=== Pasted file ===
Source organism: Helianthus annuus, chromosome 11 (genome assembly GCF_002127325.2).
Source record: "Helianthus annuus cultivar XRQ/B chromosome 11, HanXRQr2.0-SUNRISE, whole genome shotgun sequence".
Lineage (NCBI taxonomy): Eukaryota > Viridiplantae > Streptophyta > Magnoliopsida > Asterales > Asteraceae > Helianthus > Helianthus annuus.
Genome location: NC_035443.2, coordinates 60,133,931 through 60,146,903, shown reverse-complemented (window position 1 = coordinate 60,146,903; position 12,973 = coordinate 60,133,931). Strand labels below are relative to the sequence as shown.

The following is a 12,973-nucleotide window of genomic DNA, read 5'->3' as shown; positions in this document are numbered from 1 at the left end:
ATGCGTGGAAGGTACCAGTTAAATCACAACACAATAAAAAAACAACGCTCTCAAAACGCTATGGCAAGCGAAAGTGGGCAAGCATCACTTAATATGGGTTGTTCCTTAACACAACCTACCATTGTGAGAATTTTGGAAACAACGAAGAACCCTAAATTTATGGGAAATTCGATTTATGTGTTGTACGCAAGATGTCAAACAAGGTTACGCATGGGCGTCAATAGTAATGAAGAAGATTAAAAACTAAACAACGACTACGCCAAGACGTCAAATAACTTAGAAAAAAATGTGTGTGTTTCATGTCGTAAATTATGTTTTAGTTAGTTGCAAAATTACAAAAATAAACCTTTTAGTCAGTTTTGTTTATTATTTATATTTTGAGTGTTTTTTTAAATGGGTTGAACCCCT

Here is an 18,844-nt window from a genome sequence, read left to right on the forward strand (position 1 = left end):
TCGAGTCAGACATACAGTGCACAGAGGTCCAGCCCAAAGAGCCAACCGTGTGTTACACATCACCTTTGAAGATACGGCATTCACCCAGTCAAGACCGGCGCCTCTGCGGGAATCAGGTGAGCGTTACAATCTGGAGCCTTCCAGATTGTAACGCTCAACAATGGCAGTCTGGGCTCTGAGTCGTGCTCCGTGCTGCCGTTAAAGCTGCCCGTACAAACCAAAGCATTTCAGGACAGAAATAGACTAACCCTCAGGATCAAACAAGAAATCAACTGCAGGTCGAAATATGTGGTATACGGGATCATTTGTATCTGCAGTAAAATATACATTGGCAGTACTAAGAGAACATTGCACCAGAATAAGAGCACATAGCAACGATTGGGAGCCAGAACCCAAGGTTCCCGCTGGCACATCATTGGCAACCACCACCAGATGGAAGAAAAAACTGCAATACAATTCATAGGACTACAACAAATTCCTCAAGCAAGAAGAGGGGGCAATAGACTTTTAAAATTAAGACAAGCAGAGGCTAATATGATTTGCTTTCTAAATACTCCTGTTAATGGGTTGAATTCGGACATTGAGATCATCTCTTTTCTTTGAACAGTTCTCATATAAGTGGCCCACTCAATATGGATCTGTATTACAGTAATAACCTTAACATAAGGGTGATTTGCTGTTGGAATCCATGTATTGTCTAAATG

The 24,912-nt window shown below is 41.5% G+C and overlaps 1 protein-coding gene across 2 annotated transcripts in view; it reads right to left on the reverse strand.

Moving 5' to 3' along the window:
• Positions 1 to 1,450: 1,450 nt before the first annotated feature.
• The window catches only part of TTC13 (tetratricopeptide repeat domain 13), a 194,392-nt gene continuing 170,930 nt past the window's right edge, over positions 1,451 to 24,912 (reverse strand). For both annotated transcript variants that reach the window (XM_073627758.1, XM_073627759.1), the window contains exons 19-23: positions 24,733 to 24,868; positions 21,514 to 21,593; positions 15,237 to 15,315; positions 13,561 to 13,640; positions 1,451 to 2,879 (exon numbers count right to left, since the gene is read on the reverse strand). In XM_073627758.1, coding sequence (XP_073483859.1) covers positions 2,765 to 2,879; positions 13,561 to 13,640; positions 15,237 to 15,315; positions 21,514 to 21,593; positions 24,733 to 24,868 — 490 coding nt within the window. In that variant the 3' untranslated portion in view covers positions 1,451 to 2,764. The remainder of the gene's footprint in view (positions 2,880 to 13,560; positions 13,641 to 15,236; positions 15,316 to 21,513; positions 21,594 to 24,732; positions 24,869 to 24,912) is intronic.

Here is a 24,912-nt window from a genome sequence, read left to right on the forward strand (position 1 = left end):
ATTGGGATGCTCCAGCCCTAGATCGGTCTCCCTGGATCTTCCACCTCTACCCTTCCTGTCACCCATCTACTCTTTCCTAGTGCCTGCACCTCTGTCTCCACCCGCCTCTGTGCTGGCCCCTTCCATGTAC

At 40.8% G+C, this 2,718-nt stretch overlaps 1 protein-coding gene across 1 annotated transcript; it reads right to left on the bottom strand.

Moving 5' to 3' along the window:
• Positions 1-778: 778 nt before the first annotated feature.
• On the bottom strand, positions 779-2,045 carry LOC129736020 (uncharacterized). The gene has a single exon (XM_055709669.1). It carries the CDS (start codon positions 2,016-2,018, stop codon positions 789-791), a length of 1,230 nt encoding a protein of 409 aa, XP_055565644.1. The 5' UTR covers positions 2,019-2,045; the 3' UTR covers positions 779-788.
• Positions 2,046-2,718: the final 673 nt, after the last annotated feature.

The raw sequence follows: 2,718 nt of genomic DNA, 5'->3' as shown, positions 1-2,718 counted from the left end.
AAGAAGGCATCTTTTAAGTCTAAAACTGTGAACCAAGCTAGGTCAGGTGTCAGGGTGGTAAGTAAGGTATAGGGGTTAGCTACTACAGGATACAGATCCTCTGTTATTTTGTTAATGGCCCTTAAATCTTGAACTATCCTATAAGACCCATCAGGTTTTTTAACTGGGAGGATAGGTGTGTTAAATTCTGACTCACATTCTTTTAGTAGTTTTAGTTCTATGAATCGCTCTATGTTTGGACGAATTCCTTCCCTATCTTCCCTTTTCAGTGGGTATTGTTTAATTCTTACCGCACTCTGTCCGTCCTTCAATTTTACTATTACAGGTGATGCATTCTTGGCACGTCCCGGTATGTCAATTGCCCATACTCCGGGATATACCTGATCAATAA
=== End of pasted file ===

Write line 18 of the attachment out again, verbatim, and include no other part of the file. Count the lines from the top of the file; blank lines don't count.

• On the bottom strand, positions 779-2,045 carry LOC129736020 (uncharacterized). The gene has a single exon (XM_055709669.1). It carries the CDS (start codon positions 2,016-2,018, stop codon positions 789-791), a length of 1,230 nt encoding a protein of 409 aa, XP_055565644.1. The 5' UTR covers positions 2,019-2,045; the 3' UTR covers positions 779-788.